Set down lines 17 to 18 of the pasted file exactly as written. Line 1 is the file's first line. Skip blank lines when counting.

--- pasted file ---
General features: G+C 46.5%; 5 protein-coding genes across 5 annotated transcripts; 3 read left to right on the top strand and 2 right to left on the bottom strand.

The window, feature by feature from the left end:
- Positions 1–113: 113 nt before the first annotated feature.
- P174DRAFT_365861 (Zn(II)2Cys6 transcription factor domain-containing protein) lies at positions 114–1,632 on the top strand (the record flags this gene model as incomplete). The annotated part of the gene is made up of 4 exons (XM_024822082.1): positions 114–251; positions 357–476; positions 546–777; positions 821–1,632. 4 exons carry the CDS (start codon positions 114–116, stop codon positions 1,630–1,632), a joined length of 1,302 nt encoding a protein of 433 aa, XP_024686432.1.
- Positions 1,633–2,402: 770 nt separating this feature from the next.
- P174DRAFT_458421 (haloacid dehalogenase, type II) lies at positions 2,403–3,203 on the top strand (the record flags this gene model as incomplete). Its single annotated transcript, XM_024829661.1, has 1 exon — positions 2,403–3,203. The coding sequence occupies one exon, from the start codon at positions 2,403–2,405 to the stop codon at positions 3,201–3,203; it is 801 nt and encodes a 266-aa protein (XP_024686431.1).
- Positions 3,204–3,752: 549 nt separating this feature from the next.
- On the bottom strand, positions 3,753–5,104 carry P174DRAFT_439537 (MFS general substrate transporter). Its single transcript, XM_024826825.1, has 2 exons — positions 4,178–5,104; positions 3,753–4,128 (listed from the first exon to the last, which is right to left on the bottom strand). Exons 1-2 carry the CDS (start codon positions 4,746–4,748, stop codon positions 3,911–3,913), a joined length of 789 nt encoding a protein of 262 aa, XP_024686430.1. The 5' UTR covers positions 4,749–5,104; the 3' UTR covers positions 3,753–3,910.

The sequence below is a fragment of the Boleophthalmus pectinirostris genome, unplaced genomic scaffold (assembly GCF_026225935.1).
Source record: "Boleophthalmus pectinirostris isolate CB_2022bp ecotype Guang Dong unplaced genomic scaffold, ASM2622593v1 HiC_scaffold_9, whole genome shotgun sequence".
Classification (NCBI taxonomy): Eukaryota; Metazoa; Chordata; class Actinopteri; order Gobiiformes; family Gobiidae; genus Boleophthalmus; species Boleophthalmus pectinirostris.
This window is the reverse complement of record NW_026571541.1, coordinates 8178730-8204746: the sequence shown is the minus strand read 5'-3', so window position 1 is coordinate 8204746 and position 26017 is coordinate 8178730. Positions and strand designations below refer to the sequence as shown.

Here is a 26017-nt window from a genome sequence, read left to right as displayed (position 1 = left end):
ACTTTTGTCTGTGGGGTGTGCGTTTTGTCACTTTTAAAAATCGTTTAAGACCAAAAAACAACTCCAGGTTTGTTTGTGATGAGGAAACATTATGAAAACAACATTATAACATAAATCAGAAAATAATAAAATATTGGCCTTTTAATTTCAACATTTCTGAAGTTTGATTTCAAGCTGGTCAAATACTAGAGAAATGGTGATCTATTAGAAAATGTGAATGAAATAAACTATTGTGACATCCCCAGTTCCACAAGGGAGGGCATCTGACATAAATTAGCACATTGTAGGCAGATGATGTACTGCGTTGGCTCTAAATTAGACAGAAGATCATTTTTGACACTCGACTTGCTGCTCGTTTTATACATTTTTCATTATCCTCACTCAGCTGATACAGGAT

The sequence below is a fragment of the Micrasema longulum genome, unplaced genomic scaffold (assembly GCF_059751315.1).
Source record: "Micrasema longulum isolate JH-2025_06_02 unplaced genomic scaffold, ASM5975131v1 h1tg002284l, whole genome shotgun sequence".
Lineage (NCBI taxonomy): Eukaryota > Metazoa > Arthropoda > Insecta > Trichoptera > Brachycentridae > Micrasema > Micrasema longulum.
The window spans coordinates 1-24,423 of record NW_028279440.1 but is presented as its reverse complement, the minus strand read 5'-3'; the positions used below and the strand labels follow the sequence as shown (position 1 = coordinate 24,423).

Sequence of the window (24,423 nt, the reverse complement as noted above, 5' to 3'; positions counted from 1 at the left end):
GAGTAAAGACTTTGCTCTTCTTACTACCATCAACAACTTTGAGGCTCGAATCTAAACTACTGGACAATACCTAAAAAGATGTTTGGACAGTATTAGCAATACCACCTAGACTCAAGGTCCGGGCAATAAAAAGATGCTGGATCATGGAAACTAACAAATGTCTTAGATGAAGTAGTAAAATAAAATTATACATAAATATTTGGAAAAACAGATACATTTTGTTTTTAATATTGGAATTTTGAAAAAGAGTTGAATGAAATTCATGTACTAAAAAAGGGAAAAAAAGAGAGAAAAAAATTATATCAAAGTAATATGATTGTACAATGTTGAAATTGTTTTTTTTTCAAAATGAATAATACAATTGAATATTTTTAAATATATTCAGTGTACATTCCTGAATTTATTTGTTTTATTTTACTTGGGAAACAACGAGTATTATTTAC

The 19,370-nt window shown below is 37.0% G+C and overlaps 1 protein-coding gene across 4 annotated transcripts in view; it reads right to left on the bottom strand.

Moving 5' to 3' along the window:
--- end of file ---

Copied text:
Lineage (NCBI taxonomy): Eukaryota > Metazoa > Arthropoda > Insecta > Trichoptera > Brachycentridae > Micrasema > Micrasema longulum.
The window spans coordinates 1-24,423 of record NW_028279440.1 but is presented as its reverse complement, the minus strand read 5'-3'; the positions used below and the strand labels follow the sequence as shown (position 1 = coordinate 24,423).